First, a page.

This sort of behavior is nothing new in the evolutionary world. Animals—and usually male animals at that—do all sorts of crazy things to get a female to choose him. Biologists call that process sexual selection, and the easiest way to think about it is “survival of the sexiest.” Females will choose mates based on a usually exaggerated and wildly impractical trait the males have.
Peacocks, for example, have their famous fanciful tails for the sole purpose of attracting peahens, which do not have the tail feathers. Frogs will sometimes choose mates based on how loudly and frequently they can croak. Rams grow large horns to fight each other for the affection of females. And in all of those cases, the males’ lives are more difficult as a result of their traits. Peacocks have a hard time flying with their heavy tail feathers, some frogs require 25 times more oxygen than they normally breathe to keep up with their mating calls, and rams can die butting heads with each other.
Humans are no different. Both men and women go to extraordinary lengths to look impressive. High heels, man-buns and even sports cars may make you look good—depending on who you ask—but they generally make life harder.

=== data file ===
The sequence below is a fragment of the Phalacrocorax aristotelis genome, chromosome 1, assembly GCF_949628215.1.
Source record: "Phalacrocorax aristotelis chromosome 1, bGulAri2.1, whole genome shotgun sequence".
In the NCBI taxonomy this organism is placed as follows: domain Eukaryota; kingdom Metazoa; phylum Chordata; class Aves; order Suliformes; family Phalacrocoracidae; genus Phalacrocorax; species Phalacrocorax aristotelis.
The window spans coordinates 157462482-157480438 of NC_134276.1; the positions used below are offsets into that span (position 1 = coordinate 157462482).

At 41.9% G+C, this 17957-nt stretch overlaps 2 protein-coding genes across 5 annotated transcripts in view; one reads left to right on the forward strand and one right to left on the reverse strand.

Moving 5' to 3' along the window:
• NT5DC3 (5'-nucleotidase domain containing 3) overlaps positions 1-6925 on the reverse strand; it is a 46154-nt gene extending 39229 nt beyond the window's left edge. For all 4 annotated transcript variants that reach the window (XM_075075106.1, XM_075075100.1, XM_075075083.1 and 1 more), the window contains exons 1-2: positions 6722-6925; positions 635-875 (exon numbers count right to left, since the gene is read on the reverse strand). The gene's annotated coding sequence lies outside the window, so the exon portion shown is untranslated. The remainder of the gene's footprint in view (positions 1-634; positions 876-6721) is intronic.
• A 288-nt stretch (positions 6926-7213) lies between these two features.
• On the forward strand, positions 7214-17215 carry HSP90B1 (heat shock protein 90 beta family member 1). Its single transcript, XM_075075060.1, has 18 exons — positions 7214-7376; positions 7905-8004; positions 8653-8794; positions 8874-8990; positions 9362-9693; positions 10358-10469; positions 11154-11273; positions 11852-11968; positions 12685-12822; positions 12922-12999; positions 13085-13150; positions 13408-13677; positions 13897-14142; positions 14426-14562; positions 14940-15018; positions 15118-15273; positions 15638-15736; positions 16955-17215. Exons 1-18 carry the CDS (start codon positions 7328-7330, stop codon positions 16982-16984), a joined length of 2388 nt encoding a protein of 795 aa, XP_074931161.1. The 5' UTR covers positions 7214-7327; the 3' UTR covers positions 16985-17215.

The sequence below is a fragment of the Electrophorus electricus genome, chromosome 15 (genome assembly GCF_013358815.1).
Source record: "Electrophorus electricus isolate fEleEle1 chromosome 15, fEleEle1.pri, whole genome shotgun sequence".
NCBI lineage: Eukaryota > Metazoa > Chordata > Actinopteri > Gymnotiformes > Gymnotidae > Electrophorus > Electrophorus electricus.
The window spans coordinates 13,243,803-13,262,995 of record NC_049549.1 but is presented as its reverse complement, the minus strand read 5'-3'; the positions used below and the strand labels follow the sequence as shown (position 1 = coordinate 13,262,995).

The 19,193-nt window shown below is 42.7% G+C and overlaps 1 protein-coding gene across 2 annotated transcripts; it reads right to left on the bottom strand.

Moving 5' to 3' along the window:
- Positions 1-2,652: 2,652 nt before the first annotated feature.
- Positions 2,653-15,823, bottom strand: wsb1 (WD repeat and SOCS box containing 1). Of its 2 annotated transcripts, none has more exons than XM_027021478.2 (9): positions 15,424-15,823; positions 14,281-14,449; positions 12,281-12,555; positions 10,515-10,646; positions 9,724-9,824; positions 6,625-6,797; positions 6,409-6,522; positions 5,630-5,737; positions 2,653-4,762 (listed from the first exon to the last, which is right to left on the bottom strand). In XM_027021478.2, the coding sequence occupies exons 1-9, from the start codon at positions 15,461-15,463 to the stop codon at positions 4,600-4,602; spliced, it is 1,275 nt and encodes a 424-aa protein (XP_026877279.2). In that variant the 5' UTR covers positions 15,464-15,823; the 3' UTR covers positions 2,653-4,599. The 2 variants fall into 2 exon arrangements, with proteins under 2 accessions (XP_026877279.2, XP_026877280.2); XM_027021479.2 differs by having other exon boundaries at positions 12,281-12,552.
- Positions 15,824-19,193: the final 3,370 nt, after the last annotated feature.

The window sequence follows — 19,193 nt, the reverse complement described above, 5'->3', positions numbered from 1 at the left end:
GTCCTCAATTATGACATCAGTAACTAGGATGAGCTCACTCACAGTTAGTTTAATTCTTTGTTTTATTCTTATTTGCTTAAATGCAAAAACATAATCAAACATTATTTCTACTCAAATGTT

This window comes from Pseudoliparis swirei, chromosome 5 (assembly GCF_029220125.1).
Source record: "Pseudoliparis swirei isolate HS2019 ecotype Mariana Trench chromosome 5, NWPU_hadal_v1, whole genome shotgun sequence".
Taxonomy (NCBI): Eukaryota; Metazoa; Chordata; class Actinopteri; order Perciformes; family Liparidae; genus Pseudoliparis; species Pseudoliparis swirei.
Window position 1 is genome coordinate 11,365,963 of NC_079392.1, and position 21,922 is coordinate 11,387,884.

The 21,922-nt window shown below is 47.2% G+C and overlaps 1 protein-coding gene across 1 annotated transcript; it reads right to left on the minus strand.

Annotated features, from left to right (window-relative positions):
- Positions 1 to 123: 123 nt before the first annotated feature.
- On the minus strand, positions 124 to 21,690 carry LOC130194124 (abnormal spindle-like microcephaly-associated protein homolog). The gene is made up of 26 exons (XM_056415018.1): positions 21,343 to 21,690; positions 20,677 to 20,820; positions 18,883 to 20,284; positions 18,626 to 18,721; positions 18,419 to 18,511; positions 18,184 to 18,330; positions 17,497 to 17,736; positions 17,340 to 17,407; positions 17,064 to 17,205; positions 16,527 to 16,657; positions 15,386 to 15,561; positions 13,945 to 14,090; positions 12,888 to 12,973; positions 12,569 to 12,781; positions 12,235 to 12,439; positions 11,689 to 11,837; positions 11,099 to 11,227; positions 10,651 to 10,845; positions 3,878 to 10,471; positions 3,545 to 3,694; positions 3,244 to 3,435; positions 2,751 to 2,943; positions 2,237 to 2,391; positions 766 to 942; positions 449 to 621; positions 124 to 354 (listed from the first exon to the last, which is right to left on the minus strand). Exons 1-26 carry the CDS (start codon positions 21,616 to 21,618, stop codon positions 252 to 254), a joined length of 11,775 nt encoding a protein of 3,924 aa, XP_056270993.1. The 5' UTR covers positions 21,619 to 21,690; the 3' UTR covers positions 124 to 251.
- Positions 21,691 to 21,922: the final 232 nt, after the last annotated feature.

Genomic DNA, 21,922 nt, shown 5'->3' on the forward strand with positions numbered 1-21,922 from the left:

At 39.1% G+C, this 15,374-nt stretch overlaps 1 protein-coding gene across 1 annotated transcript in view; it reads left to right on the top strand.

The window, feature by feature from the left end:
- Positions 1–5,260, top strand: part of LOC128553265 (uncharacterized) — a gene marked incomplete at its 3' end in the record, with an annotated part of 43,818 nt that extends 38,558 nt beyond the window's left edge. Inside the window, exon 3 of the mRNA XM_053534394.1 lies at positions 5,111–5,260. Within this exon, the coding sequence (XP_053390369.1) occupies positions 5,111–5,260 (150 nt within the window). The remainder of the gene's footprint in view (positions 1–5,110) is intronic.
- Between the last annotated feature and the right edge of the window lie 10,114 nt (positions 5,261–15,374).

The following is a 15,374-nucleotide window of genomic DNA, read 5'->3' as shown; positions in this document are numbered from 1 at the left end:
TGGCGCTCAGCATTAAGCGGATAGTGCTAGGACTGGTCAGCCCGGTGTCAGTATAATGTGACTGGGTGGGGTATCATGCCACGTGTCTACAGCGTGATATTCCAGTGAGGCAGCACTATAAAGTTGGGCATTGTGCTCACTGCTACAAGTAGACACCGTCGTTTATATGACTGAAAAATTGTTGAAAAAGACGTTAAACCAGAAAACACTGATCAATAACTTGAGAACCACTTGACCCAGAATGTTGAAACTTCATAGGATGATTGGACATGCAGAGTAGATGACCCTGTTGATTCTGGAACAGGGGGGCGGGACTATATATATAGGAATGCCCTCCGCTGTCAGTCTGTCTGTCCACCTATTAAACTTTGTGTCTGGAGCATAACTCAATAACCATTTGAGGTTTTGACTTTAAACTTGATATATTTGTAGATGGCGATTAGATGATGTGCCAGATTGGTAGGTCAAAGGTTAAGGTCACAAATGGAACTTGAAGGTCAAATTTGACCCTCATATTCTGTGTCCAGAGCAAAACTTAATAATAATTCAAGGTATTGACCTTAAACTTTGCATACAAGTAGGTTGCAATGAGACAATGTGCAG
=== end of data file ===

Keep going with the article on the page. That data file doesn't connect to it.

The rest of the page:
Female manakins are usually a dull green or brown color, the better to stay camouflaged and hide from predators. Males, on the other hand, are jet black with other ostentatiously bright plumage. One of the two species Fuxjager studies has a red head that would make the devil blush and the other has a neck wrapped in more gold than Mr. T’s.
Come mating season, the male red-capped and golden-collared manakins roll up to the females and perform courtship movements called “claps” and “roll-snaps,” so quickly that they make a loud “mechanical” sound. In fact, Fuxjager found that red-capped manakins clap 45 times per second, while the golden collared manakins roll-snap 60 times per second to audibly rev their engines at passing females. To put that in perspective, the fastest sprinters in the world move their legs eight times per second at top speed. Click here to see a National Geogrpahic video of the red-capped manakin's mating dance.
Fuxjager also studied exactly how the manakins are able to move their wings so quickly by measuring the speed at which each of the three muscles in the manakins’ wings could contract and relax halfway back again and comparing those measurements to measurements of similar birds. The relaxation component was important because it determines not only how fast the birds’ muscles can move, but whether the bird would be able to replicate that speedy motion in rapid succession.